A hotpot dinner in Kwun Tong on the Kowloon peninsula two weeks ago has spurred debate on whether aerosols – or the warm vapor of the hotpot – are linked to the transmission of the coronavirus.
Ten people caught the Wuhan virus in this district in Hong Kong, but most experts say they got the disease through close contact at the dinner with relatives from mainland China last month. There are mixed opinions on whether environmental factors such as the warm vapor of the hotpot helped transmit the disease.
On January 26, the second day of the Lunar New Year, 19 members of a family went to a hotpot and barbecue meal in a party room at an industrial building in Kwun Tong. Two weeks later, on Sunday, 10 of them were found to have the coronavirus, while another person was showing some symptoms of illness, the Centre for Health Protection said.
Two relatives from Guangdong province went to the get-together. One did not have any symptoms but the other was waiting for test results, Cheung Chuk-kwan, director of the Centre’s Communicable Disease Division, said in a Hong Kong media briefing on Sunday.
The operator of the venue, Lento Party Room, said in a statement it had closed operations so the site could be sterilized. It said all staff would have to undergo quarantine at home for 14 days.
Cheung said it was hard to say yet if the steam or mist of the hotpot helped transmit the coronavirus. She said more study was needed.
Infectious disease experts in Hong Kong had mixed opinions on this. Some did not believe the steam of the hotpot could create ‘aerosols’ that would attach to the virus.
An aerosol particle has a diameter of less than 10 micrometers and is usually created when a droplet containing a solution such as sodium chloride or salt dries up quickly and becomes a much lighter “droplet nuclei” that can remain suspended in the air for long periods of time.
But a droplet of saliva is usually more than 100 micrometers and can’t go more than two meters in the air as it is heavier, they said.
Steam particles of hotpots, saunas and irons were different from aerosols, as they were hot and could kill germs and virus, said David Hui Shu-cheong, chairman of the Chinese University’s Department of Medicine and Therapeutics in the Faculty of Medicine.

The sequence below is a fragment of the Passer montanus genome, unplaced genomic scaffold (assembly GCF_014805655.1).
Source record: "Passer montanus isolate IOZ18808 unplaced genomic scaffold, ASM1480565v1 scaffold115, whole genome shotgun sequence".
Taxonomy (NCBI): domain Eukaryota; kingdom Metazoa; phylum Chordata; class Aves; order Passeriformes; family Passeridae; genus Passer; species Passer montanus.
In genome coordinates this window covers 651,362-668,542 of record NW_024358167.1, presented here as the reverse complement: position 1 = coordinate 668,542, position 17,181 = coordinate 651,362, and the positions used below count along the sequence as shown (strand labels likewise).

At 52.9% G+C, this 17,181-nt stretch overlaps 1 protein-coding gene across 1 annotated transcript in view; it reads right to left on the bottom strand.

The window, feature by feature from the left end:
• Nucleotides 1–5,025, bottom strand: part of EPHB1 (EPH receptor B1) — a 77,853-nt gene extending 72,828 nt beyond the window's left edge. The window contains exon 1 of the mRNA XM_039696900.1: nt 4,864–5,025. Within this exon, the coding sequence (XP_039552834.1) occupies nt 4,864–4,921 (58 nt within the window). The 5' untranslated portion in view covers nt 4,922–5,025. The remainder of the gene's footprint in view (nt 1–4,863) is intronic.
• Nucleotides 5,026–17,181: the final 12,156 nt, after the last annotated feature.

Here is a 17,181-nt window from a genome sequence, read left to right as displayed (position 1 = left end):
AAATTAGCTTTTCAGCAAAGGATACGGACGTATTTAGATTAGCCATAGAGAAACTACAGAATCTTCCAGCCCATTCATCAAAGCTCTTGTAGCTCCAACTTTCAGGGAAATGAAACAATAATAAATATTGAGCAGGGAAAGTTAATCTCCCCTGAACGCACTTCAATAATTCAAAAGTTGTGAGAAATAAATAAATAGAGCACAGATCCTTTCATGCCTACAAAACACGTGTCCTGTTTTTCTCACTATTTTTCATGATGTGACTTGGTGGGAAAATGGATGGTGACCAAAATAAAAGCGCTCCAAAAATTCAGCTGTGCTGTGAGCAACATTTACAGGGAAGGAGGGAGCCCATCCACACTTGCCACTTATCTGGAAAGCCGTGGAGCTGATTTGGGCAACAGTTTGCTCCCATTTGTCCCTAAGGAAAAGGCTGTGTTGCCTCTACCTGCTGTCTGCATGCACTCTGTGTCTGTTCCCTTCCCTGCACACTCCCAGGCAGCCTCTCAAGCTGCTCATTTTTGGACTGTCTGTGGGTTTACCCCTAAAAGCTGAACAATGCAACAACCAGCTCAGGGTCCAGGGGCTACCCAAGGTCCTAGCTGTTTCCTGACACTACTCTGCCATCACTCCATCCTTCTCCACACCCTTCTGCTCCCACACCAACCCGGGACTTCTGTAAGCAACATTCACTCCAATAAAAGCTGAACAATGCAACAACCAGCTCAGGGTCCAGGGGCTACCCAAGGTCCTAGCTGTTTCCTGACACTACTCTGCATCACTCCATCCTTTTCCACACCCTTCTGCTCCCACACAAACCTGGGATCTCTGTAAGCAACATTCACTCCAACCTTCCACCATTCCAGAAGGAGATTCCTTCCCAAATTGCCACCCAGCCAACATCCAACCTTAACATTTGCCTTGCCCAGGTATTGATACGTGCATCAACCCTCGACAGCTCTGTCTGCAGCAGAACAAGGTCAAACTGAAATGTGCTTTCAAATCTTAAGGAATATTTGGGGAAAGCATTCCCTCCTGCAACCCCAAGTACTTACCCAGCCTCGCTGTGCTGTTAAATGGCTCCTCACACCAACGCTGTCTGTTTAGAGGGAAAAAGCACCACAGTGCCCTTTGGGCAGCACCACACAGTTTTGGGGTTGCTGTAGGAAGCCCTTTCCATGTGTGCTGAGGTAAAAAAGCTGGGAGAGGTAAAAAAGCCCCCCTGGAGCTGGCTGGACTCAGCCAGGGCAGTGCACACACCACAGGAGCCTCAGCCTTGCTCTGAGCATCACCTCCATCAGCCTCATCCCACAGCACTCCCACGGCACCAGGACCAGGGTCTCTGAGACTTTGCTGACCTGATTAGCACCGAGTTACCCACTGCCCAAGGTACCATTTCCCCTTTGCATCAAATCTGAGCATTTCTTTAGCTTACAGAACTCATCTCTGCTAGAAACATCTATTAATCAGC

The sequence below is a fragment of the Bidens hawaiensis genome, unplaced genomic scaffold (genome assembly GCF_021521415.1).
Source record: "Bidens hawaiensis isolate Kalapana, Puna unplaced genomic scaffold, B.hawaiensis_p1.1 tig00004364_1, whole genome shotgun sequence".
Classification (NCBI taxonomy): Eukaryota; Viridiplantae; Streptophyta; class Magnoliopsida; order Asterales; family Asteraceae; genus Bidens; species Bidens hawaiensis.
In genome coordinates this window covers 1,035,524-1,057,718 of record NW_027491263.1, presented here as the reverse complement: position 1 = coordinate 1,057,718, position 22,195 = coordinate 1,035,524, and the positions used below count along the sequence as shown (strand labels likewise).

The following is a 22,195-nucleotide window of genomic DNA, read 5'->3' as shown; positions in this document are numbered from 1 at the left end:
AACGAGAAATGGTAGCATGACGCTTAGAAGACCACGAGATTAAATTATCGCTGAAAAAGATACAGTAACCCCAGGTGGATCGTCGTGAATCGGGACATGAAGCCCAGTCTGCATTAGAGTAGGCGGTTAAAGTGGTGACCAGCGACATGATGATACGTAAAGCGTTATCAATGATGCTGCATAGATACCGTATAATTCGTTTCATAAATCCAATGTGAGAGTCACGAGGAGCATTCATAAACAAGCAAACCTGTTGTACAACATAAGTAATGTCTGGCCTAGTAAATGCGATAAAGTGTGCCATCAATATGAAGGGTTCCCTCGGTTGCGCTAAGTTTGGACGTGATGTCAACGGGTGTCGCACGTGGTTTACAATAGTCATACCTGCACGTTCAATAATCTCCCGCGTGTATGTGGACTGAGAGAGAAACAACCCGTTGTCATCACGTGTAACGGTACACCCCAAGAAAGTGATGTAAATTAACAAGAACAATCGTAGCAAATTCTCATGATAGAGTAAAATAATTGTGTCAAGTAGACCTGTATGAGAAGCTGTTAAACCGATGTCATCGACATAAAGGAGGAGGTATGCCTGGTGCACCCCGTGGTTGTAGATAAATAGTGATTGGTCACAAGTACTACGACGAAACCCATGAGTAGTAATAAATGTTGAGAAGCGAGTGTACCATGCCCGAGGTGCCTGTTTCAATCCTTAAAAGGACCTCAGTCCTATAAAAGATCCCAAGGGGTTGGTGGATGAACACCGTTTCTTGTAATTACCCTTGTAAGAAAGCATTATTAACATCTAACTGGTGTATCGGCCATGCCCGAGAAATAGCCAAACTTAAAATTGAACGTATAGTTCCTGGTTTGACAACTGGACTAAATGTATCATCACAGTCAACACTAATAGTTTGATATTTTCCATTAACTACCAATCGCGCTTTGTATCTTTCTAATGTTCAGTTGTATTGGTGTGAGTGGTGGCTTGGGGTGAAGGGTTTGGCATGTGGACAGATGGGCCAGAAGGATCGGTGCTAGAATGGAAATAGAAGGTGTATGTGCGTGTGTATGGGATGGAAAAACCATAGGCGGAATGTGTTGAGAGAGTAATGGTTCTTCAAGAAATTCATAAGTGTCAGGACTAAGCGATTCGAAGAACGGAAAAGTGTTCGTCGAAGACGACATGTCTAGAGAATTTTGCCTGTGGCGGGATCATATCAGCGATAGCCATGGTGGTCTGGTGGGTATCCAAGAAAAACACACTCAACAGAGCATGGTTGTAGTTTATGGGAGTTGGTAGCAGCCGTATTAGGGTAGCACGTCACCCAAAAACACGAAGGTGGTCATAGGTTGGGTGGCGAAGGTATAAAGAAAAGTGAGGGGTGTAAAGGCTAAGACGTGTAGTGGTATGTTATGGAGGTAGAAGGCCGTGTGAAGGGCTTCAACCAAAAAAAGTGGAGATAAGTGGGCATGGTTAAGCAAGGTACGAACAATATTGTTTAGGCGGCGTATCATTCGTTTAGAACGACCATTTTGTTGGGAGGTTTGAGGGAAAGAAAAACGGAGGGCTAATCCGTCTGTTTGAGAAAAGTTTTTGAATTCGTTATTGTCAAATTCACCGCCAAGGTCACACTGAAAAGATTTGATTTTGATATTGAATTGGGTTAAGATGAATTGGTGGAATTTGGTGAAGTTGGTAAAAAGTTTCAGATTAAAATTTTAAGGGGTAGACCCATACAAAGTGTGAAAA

Hui said people were infected during a hotpot gathering simply because they sat too close to each other and touched some droplets of fluid from an infected person’s respiratory tract. A person could cough out droplets with virus 1.8 meters, while the droplets could stick on to some objects. If someone touched these objects and rubbed their eyes and noses, they could be infected, he said.
Yuen Kwok-yung, a microbiologist at the University of Hong Kong, said people were infected at the hotpot gathering by droplets from an infected person, not aerosols. Yuen said aerosols were usually created in some medical procedures such as sputum drawing and bronchoscopy, not in hotspots.
However, Joseph Tsang Kay-yan, a specialist in infectious disease, said the possibility that hotpots could lead to a higher risk of virus transmission could not be ruled out. Tsang said droplets with the virus could dry up and become lighter particles more easily in a hotpot party room, as the boiling water accelerated the air stream in the room. He said a closed-door environment would also have a higher risk of cross-infection.
On February 5, China’s National Health Commission said in a statement the Wuhan coronavirus was mainly transmitted by direct transmission, contact transmission with the droplets of respiratory tract fluid, but more evidence was needed to prove transmission through aerosols or faeces.
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